Most freshwater fish caught in Florida can be eaten without harm. Sea bream (such as red sunfish, red sunfish, or speckled sunfish) and marine fish such as mullet, snapper, pompano, flounder, and dolphin are generally low in mercury. Adults should eat about 8 ounces of fish per week, and women who are pregnant or breastfeeding should eat 8 to 12 ounces (cooked weight) of fish per week. Eating a variety of fish has the greatest benefit.
Florida Commercial Fish Wallet Card for Women of Childbearing Age Guide for Pregnant Women and Women of Childbearing Age. The state of Florida allows redfish, snook and trout fishing for the first time since the Red Tide crisis in July. Heart-Healthy Fish Recipes from Real Floridians A recipe book for healthy fish consumption, provided by the Environmental Public Health Tracking program. Fish consumption warnings for specific bodies of water are issued when contaminants found in fish are at levels that may pose a risk to human health.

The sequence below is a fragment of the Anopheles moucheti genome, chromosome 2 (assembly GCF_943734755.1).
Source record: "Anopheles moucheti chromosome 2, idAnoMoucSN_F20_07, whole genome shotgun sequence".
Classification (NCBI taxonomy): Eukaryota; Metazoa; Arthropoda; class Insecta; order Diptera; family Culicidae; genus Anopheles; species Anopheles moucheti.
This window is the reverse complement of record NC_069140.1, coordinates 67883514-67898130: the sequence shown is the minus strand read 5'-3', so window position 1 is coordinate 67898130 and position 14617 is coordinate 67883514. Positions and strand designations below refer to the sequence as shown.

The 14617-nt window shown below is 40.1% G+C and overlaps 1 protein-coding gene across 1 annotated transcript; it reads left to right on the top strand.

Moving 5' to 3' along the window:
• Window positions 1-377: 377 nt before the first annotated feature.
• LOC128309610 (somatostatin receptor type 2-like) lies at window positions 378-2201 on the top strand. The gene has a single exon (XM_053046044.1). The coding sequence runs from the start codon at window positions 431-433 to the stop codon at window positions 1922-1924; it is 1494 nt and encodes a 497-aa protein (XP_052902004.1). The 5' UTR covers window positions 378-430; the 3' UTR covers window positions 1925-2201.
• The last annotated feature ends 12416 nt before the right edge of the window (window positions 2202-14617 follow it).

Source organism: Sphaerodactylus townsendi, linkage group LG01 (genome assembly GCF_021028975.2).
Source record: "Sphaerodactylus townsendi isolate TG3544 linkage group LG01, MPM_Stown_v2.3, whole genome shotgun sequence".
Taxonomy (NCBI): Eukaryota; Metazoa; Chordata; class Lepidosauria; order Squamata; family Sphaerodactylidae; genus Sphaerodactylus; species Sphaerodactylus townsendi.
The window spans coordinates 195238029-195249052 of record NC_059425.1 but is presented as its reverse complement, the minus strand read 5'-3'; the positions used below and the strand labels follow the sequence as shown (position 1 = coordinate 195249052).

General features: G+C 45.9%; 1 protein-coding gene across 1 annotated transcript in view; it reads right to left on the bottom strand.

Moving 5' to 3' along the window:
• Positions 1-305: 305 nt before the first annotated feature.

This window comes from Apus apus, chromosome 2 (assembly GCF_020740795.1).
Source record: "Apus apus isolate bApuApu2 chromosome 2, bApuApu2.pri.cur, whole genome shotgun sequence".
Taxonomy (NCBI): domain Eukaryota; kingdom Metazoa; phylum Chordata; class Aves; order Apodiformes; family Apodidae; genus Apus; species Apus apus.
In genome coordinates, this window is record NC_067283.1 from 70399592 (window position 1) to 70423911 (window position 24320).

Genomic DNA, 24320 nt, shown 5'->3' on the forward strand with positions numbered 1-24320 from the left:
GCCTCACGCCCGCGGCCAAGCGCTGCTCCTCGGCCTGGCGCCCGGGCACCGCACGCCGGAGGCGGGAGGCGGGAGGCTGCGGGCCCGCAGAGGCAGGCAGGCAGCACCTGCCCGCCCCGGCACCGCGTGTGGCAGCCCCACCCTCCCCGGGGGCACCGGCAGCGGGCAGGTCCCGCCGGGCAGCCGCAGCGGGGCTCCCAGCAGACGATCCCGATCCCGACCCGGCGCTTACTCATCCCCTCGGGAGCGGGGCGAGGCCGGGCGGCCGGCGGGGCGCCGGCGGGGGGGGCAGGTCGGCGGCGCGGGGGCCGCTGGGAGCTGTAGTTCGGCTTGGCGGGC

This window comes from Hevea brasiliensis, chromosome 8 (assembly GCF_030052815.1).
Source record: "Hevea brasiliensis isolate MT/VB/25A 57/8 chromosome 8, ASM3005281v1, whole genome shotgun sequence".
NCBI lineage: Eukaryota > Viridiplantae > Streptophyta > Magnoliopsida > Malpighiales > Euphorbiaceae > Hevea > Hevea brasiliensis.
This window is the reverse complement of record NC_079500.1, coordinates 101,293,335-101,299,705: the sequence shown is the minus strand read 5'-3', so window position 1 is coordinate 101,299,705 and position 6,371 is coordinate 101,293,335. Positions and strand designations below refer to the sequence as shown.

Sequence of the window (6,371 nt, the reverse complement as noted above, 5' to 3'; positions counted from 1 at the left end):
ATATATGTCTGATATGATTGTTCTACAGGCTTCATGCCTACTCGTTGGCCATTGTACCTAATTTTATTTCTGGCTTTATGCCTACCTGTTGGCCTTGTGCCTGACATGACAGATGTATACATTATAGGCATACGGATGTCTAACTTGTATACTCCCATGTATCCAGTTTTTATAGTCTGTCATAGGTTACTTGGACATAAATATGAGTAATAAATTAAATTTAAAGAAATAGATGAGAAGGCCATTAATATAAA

Florida › Freshwater Fishing › Warnings. Like fish consumption advisories, state and local agencies issue safe eating guidelines for specific fish species from specific bodies of water or types of water bodies. But what about locally caught seafood? What is safe to eat right now? Since customers stay away from resorts and beachside restaurants en masse, diners can equate fish on their plates with fish killed on the coast. When contaminant levels aren't safe, seafood recommendations help people make informed decisions about where to fish or harvest shellfish.
For updated information on fish advisories, go to State, Territory, and Tribal Fish Consumption Advisories.
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